And as for other EDCA-related issues that have loomed as grounds for attacking the agreement as unconstitutional, the high tribunal will hopefully see those anti-EDCA petitions as exercises in futility, given our people’s widespread pro-American culture and an exigent imperative for a counterbalance against saber-rattling China. The Court may well take judicial notice of our people’s ingrained stars-and-stripes second nature, and recognize it as its wellspring of vitality and direction in the discharge of its office. After all, the judiciary is ordained to serve, like the rest of government, the interests of its creator: the sovereign citizens.
With respect to those Maoists and other Communist-leaning militants who made a lot of infernal racket during Obama’s two-day-one-night state visit, my comment on Billy’s worry is: these Reds mouth nationalism and patriotism, but power is all they want. There is no way they can win the hearts and minds of nearly a hundred million compatriots who oppose them. Let us recall that when Martial Law enforcers hunted them down, many fled the country for Uncle Sam’s protection. During Obama’s state visit, they burned effigies of Uncle Sam. In fact, they have never denounced China’s bullying tactics!! AGD syndrome?!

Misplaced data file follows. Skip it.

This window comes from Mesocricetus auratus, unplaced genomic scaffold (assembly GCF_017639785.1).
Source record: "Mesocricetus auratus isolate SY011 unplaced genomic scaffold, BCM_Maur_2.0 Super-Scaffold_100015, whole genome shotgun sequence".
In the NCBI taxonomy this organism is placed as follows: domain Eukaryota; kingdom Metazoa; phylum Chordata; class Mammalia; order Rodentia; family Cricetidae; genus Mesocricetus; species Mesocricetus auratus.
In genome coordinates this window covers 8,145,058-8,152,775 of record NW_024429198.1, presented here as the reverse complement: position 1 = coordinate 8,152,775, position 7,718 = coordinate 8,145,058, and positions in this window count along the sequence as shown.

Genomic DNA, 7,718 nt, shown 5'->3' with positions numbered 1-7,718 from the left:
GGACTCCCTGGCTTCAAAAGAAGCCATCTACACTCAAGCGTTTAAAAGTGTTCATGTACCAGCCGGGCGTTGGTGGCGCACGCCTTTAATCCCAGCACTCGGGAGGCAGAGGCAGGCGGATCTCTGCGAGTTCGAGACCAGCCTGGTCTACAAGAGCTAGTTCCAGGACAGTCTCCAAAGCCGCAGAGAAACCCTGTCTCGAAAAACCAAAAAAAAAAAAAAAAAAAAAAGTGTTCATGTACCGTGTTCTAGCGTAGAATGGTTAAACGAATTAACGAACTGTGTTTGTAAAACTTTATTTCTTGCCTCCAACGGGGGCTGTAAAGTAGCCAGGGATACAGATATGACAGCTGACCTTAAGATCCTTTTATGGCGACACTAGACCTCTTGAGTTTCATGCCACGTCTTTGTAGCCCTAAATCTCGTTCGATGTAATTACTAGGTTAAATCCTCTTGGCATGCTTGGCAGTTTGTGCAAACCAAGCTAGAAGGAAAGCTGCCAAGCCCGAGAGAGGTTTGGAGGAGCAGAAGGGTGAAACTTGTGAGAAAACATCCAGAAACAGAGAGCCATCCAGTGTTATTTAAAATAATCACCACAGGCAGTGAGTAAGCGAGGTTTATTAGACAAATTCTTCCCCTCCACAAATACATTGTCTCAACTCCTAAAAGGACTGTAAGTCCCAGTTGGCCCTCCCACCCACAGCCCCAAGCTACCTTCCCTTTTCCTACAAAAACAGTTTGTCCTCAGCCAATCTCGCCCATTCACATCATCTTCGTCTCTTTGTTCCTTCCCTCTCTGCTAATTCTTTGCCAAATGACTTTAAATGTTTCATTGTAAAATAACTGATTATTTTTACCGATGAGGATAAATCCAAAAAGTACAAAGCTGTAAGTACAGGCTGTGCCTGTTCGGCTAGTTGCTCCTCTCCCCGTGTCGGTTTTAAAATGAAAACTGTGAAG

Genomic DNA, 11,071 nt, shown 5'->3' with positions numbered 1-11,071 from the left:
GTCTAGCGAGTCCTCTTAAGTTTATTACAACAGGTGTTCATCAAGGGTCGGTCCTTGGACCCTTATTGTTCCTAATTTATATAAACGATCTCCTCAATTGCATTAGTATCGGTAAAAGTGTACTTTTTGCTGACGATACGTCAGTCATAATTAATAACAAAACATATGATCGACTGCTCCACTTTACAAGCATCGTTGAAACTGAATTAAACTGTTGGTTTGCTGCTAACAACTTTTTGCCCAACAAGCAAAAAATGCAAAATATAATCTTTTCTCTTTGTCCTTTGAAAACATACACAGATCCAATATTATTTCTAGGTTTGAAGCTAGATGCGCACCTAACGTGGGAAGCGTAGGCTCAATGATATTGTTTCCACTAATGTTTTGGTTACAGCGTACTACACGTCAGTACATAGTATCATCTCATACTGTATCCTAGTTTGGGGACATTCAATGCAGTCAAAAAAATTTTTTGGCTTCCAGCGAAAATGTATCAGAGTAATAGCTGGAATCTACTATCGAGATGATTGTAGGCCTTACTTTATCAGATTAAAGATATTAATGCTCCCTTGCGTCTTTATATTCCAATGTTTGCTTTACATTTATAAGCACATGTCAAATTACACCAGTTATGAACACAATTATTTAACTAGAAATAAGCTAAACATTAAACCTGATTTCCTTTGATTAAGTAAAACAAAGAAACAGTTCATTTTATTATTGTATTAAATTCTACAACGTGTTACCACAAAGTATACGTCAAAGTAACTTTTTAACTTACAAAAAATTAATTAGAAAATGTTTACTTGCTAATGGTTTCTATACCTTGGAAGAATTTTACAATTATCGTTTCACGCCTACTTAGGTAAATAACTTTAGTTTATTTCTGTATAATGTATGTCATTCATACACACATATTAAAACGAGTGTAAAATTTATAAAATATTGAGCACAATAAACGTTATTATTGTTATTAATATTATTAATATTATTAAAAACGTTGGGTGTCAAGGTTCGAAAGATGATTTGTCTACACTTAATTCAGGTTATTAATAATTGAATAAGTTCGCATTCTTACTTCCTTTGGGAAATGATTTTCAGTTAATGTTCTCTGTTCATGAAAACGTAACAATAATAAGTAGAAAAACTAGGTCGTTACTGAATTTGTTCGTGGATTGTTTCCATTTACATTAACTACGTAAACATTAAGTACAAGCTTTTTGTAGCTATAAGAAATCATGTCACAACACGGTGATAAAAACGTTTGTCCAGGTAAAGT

Incidentally, many seriously question the quality of the United States’ commitment to defend the Philippines under the terms of the 1951 Mutual Defense Treaty, as modified by EDCA. In this respect, I hold the view that because at that time we had not yet officially defined our West Philippine Sea territory, much less declared an adverse claim to it against the whole world, the “vagueness” of Obama’s commitment to lend us military support in case of external aggression is understandable.
However, this vagueness shouldn’t discourage us from believing that the black US President, whose great rhetoric twice brought him to the White House, used the same verbal finesse not to hoodwink us but to pledge — in the most diplomatic manner possible — America’s willingness to shed her blood in defense of her Filipino brothers in times of war.